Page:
True Story/Flat Fiction: Our Review of ‘The Red Sea Diving Resort’ on Netflix

Posted in Movies, Netflix, What's Streaming? by - August 01, 2019
True Story/Flat Fiction: Our Review of ‘The Red Sea Diving Resort’ on Netflix

True stories usually make for some interesting ones…

While The Red Sea Diving Resort is certainly a story worthy of being told, it only barely keeps its head above water as it leans on far too many tired cinematic conventions and tropes to be truly memorable.

Inspired by remarkable true life rescue missions, The Red Sea Diving Resort is the incredible story of a group of international agents and brave Ethiopians who in the early 80s used a deserted holiday retreat in Sudan as a front to smuggle thousands of refugees to Israel. The undercover team carrying out this mission is led by the charismatic Ari Kidron (Chris Evans) and courageous local Kabede Bimro (Michael Kenneth Williams).

There’s no doubting the intent behind telling this story with enough proper elements to make for an entertaining true to life political/social justice type thriller but The Red Sea Diving Resort just doesn’t spend enough time on character development not being 100% certain of the movie that’s it’s trying to be as it lands somewhere in between the likes of Munich & Air America tonally and we don’t get invested in enough of the characters along the way.

Writer/Director Gideon Raff certainly has an interesting enough pedigree as his hit show Prisoners of War inspired another hit show in Homeland and while we can’t knock the look and visual esthetic of the film which we’re all top notch he shows an obvious weakness in character development.  Only Chris Evans’ character got any real kind of back story it as the narrative on a whole was far too focused on setting up the overall action of the movie.  Raff obviously has some talent, but it’s very obviously in more of a long form story telling kind of arc as the supporting players in this film all felt very generic or just terribly underdeveloped in their stories and we get too quickly to the set up of the mission rather than the motivations of everyone getting there.  Raff allows for broad strokes, but it all needed a little more nuance.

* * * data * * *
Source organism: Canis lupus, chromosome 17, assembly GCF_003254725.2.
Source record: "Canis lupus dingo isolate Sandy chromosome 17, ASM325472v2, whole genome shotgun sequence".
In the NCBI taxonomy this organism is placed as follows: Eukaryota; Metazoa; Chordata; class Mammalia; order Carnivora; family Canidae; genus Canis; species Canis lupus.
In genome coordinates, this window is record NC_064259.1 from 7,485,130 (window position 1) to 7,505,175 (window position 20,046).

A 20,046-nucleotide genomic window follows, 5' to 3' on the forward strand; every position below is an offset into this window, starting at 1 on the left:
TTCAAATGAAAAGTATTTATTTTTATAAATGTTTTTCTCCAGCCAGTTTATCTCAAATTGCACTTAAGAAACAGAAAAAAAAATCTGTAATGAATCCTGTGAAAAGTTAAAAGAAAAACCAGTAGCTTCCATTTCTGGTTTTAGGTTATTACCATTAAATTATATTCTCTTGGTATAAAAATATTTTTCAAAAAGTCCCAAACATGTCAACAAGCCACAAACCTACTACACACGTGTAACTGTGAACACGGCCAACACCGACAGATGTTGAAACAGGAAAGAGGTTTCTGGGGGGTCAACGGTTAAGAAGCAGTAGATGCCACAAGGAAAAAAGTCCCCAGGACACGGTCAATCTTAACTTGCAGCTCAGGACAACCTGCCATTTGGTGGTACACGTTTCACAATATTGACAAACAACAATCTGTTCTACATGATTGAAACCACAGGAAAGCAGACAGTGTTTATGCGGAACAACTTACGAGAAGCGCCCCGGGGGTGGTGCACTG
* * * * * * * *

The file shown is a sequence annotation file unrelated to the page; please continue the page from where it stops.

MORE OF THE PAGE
Sure Chris Evans is more than good enough in the swarthy and heroic leading man role of Ari Kidron and the motivations behind his and the other desires (though broadly applied) is pretty clear, only Evans gets some back story to bring to the table in a real way.  Michael Kenneth Williams is fine as Kabede, their man on the ground helping to get the African Jews out and to Israel but he plays into the archetypal beats of the character far too much, while Ben Kingsley is only around to scowl and Alessandro Nivola is wasted as partner and best friend to Evans’ character while Hailey Bennett and Greg Kinnear kind of just stand around.

Ultimately, there’s really nothing wrong with The Red Sea Diving Resort and its decent enough to put on the TV during a lazy summer day, but it’s not something that will inspire any kind of water cooler talk after the credits roll, because you’ll be hard pressed to remember all that much of it.

This post was written by
David Voigt is a Toronto based writer with a problem and a passion for the moving image and all things cinema. Having moved from production to the critical side of the aisle for well over 10 years now at outlets like Examiner.com, Criticize This, Dork Shelf (Now That Shelf), to.Night Newspaper he’s been all across his city, the country and the continent in search of all the news and reviews that are fit to print from the world of cinema.
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